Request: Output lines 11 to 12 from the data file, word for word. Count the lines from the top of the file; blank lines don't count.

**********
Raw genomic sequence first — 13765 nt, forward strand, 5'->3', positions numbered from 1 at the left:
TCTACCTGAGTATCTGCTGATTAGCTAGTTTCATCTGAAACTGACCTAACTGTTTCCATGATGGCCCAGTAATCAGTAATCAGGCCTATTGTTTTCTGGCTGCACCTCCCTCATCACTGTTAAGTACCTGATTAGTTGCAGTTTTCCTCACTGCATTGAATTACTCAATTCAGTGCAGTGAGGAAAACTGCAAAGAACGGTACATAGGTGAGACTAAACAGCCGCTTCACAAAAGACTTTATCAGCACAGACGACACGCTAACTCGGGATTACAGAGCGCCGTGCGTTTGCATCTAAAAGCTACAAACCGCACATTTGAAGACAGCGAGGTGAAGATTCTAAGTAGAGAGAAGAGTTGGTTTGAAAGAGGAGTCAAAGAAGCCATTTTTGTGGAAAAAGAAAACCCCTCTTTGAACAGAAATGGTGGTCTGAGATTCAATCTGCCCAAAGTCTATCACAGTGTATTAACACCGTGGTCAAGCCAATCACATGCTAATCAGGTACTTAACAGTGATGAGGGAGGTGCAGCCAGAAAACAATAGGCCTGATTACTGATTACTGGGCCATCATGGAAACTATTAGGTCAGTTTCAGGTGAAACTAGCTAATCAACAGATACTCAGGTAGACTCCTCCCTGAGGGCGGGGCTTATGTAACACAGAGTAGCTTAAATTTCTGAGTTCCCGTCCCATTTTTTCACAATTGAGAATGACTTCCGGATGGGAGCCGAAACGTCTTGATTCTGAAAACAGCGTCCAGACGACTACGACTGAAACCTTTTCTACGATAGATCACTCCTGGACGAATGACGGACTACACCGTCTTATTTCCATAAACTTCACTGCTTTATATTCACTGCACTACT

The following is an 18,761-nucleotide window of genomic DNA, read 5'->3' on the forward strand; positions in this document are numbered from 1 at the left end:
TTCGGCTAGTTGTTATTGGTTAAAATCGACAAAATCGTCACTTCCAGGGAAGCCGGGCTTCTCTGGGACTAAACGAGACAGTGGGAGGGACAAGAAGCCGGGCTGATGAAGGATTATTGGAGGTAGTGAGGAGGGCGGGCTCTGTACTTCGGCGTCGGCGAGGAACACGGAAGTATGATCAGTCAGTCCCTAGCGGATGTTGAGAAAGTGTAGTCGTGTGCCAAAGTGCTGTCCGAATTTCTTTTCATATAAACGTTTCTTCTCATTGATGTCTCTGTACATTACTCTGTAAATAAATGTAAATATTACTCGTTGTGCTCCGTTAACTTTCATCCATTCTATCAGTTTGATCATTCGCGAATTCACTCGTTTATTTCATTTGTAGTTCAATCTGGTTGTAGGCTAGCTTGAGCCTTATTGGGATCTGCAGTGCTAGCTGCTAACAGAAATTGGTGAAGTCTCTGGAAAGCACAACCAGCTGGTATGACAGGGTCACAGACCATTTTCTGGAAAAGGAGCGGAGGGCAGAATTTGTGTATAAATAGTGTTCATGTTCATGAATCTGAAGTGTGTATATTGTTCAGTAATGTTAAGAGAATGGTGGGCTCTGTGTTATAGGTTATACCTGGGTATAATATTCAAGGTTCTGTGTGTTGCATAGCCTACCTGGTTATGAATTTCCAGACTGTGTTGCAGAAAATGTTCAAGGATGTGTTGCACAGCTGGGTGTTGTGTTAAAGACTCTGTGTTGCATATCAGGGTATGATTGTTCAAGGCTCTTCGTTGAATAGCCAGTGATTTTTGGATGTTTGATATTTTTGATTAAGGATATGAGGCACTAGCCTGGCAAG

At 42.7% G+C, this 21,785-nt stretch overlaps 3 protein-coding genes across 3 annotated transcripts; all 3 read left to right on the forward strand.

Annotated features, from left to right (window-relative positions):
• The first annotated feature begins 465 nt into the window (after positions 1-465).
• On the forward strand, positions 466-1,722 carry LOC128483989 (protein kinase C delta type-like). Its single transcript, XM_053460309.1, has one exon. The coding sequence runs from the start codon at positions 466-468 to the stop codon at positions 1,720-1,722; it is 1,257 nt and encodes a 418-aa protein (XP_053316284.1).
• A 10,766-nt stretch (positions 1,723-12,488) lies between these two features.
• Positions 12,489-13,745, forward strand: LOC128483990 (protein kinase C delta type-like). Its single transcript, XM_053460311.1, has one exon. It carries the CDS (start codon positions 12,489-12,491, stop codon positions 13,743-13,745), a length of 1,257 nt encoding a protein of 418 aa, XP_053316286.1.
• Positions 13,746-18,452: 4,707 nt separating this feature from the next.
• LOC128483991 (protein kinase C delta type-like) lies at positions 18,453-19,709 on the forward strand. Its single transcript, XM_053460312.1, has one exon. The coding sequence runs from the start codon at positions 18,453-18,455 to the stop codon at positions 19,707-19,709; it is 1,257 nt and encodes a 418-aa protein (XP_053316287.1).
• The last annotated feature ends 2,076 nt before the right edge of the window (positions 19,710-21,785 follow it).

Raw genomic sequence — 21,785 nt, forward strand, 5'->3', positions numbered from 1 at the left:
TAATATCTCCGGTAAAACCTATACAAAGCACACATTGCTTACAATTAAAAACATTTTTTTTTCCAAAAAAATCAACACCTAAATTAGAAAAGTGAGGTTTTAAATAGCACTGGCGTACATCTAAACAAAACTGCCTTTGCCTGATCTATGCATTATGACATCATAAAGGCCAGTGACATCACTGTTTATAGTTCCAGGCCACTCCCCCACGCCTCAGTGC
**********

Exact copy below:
• Positions 13,746-18,452: 4,707 nt separating this feature from the next.
• LOC128483991 (protein kinase C delta type-like) lies at positions 18,453-19,709 on the forward strand. Its single transcript, XM_053460312.1, has one exon. The coding sequence runs from the start codon at positions 18,453-18,455 to the stop codon at positions 19,707-19,709; it is 1,257 nt and encodes a 418-aa protein (XP_053316287.1).